Variations in chemical speciation and reactivity of phosphorus between suspended-particles and surface-sediment in seasonal hypoxia-influenced Green Bay
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Variations in chemical speciation and reactivity of phosphorus between suspended-particles and surface-sediment in seasonal hypoxia-influenced Green Bay

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  • Journal Title:
    Journal of Great Lakes Research
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  • Description:
    Water, suspended-particles, and surface-sediment samples were collected from Green Bay, Lake Michigan, for the measurements of phosphorus (P) species, including dissolved/particulate-P, inorganic/organic-P, and five different forms of particulate-P, namely exchangeable- or labile-P (Ex-P), iron-bound-P (Fe-P), biogenic-apatite and/or CaCO3-associated-P (CFA-P), organic-P (Org-P) and detrital-apatite-P (Detr-P) to elucidate their reactivity and transformation pathways in the water column. Suspended particles contained mainly Ex-P (25 ± 15%), Fe-P (28 ± 12%) and Org-P (29 ± 7%). In contrast, Detr-P (34 ± 10%) and Org-P (36 ± 12%) were the predominant P species in surface sediment. Contents of Ex-P, Fe-P, Org-P and CFA-P decreased consistently from suspended-particles to surface-sediment, but an increase was observed for the Detr-P, indicating a net loss of Ex-P, Fe-P, Org-P and CFA-P from particulate into dissolved phase. Such active regeneration of P in the water column between particulate and dissolved phases may serve as an internal phosphate source in Green Bay, especially under hypoxic conditions. Degradation of organic matter in south central bay areas seemed to promote hypoxia and enhance the reductive-dissolution of Fe-P and preservation of Org-P under low-oxygen conditions in the central bay. Overall, Ex-P, Fe-P, CFA-P and Org-P species, which comprised up to 50–90% of total particulate-P, can be collectively considered as potentially-bioavailable-P (BAP). Under low-phosphate (0.022 ± 0.014 μM in Green Bay) and summer low-oxygen/hypoxic conditions, suspended-particles may release up to 71% of their BAP before deposited in sediment although the BAP regeneration decreased along the south-north transect in Green Bay.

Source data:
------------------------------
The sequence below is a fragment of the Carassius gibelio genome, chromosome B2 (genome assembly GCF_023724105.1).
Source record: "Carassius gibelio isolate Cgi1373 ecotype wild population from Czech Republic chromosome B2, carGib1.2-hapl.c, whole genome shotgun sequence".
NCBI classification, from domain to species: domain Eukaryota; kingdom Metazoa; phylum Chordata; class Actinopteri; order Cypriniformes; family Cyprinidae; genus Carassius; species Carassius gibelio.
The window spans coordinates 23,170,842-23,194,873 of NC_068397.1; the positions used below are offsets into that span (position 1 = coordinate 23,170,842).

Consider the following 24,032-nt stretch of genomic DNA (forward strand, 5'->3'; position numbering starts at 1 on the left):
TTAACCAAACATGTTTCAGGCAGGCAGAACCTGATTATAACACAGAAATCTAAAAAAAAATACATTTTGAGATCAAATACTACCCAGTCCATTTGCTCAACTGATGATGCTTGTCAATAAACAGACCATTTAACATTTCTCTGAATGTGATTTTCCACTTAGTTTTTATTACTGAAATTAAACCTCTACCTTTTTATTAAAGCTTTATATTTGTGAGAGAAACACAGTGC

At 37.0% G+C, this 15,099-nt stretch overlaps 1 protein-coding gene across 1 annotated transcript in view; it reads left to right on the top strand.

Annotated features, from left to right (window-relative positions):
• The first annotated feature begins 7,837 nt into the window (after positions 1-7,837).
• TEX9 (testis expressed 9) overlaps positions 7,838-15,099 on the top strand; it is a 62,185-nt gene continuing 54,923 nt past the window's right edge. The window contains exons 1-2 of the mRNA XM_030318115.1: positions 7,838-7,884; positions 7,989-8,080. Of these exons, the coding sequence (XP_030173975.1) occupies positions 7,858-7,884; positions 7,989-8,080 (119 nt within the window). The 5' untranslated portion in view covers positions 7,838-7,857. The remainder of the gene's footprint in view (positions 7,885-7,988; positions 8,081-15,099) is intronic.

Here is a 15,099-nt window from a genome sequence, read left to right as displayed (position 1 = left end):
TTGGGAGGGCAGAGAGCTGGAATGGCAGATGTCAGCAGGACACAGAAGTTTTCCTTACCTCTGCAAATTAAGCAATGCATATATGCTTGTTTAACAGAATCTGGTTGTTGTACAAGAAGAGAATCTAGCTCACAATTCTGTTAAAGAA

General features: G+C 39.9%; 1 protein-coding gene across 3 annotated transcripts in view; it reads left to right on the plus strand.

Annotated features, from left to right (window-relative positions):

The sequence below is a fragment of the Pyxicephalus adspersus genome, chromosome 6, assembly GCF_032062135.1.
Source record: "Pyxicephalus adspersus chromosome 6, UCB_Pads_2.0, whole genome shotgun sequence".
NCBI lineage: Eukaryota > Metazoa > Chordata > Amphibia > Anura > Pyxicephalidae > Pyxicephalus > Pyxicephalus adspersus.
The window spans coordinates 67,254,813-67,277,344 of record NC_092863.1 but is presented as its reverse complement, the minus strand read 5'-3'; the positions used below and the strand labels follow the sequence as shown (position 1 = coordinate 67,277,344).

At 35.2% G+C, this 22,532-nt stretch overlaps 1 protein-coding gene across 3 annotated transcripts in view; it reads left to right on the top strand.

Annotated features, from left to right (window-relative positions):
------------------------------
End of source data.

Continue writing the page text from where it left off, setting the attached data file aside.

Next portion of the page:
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    Journal of Great Lakes Research, 44(5), 864-874
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  • ISSN:
    0380-1330
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    Accepted Manuscript
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